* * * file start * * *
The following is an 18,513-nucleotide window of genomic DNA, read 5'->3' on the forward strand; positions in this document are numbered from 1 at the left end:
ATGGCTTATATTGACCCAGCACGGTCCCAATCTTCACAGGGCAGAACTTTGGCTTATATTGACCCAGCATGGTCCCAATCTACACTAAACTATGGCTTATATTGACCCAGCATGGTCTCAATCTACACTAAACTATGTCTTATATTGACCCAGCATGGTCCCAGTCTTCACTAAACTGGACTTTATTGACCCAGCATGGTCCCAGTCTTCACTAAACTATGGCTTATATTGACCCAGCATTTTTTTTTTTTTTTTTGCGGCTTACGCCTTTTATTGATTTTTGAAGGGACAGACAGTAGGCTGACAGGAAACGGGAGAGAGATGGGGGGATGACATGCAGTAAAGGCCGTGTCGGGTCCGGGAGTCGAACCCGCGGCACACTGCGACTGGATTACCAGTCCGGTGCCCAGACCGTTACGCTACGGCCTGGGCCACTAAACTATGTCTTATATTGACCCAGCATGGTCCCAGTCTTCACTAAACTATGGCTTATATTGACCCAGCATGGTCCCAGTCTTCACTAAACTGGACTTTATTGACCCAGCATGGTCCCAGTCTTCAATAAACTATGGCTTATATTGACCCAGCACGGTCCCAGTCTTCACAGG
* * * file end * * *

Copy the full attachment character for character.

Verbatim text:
The following is an 18,513-nucleotide window of genomic DNA, read 5'->3' on the forward strand; positions in this document are numbered from 1 at the left end:
ATGGCTTATATTGACCCAGCACGGTCCCAATCTTCACAGGGCAGAACTTTGGCTTATATTGACCCAGCATGGTCCCAATCTACACTAAACTATGGCTTATATTGACCCAGCATGGTCTCAATCTACACTAAACTATGTCTTATATTGACCCAGCATGGTCCCAGTCTTCACTAAACTGGACTTTATTGACCCAGCATGGTCCCAGTCTTCACTAAACTATGGCTTATATTGACCCAGCATTTTTTTTTTTTTTTTTGCGGCTTACGCCTTTTATTGATTTTTGAAGGGACAGACAGTAGGCTGACAGGAAACGGGAGAGAGATGGGGGGATGACATGCAGTAAAGGCCGTGTCGGGTCCGGGAGTCGAACCCGCGGCACACTGCGACTGGATTACCAGTCCGGTGCCCAGACCGTTACGCTACGGCCTGGGCCACTAAACTATGTCTTATATTGACCCAGCATGGTCCCAGTCTTCACTAAACTATGGCTTATATTGACCCAGCATGGTCCCAGTCTTCACTAAACTGGACTTTATTGACCCAGCATGGTCCCAGTCTTCAATAAACTATGGCTTATATTGACCCAGCACGGTCCCAGTCTTCACAGG